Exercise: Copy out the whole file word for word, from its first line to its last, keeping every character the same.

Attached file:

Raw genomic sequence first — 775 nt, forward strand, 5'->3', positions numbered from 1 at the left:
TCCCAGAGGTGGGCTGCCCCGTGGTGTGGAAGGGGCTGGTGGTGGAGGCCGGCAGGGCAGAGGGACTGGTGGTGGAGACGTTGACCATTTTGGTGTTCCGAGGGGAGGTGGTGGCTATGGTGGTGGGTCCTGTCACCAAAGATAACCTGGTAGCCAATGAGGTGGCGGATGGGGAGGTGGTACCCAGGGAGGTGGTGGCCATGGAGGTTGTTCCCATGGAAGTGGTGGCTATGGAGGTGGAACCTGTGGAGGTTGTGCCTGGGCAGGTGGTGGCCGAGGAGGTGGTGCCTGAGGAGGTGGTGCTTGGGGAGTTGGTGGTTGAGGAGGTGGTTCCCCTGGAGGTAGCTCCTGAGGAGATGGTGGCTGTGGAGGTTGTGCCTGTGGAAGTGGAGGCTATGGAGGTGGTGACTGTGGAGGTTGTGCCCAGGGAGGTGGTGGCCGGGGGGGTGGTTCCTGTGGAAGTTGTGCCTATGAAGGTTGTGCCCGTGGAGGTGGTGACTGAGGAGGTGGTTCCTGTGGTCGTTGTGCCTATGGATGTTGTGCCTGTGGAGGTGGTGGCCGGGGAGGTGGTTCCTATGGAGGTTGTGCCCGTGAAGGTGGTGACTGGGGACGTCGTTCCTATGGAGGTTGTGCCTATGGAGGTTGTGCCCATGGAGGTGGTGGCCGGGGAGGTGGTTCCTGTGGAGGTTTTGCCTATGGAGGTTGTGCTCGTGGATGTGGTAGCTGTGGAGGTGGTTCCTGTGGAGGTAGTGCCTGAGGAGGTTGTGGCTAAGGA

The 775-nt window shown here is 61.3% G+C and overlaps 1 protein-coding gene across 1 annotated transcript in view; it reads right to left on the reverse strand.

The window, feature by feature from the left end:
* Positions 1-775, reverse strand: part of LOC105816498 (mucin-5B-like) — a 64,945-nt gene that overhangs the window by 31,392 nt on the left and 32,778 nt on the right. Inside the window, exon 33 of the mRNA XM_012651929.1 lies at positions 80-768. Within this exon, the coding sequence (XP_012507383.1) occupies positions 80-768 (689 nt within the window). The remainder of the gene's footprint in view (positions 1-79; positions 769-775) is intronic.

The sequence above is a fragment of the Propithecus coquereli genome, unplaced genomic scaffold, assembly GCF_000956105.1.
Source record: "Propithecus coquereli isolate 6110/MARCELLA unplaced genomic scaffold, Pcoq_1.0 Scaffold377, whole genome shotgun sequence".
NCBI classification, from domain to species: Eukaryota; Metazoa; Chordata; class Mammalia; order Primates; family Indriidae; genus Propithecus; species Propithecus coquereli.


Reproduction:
Raw genomic sequence first — 775 nt, forward strand, 5'->3', positions numbered from 1 at the left:
TCCCAGAGGTGGGCTGCCCCGTGGTGTGGAAGGGGCTGGTGGTGGAGGCCGGCAGGGCAGAGGGACTGGTGGTGGAGACGTTGACCATTTTGGTGTTCCGAGGGGAGGTGGTGGCTATGGTGGTGGGTCCTGTCACCAAAGATAACCTGGTAGCCAATGAGGTGGCGGATGGGGAGGTGGTACCCAGGGAGGTGGTGGCCATGGAGGTTGTTCCCATGGAAGTGGTGGCTATGGAGGTGGAACCTGTGGAGGTTGTGCCTGGGCAGGTGGTGGCCGAGGAGGTGGTGCCTGAGGAGGTGGTGCTTGGGGAGTTGGTGGTTGAGGAGGTGGTTCCCCTGGAGGTAGCTCCTGAGGAGATGGTGGCTGTGGAGGTTGTGCCTGTGGAAGTGGAGGCTATGGAGGTGGTGACTGTGGAGGTTGTGCCCAGGGAGGTGGTGGCCGGGGGGGTGGTTCCTGTGGAAGTTGTGCCTATGAAGGTTGTGCCCGTGGAGGTGGTGACTGAGGAGGTGGTTCCTGTGGTCGTTGTGCCTATGGATGTTGTGCCTGTGGAGGTGGTGGCCGGGGAGGTGGTTCCTATGGAGGTTGTGCCCGTGAAGGTGGTGACTGGGGACGTCGTTCCTATGGAGGTTGTGCCTATGGAGGTTGTGCCCATGGAGGTGGTGGCCGGGGAGGTGGTTCCTGTGGAGGTTTTGCCTATGGAGGTTGTGCTCGTGGATGTGGTAGCTGTGGAGGTGGTTCCTGTGGAGGTAGTGCCTGAGGAGGTTGTGGCTAAGGA

The 775-nt window shown here is 61.3% G+C and overlaps 1 protein-coding gene across 1 annotated transcript in view; it reads right to left on the reverse strand.

The window, feature by feature from the left end:
* Positions 1-775, reverse strand: part of LOC105816498 (mucin-5B-like) — a 64,945-nt gene that overhangs the window by 31,392 nt on the left and 32,778 nt on the right. Inside the window, exon 33 of the mRNA XM_012651929.1 lies at positions 80-768. Within this exon, the coding sequence (XP_012507383.1) occupies positions 80-768 (689 nt within the window). The remainder of the gene's footprint in view (positions 1-79; positions 769-775) is intronic.

The sequence above is a fragment of the Propithecus coquereli genome, unplaced genomic scaffold, assembly GCF_000956105.1.
Source record: "Propithecus coquereli isolate 6110/MARCELLA unplaced genomic scaffold, Pcoq_1.0 Scaffold377, whole genome shotgun sequence".
NCBI classification, from domain to species: Eukaryota; Metazoa; Chordata; class Mammalia; order Primates; family Indriidae; genus Propithecus; species Propithecus coquereli.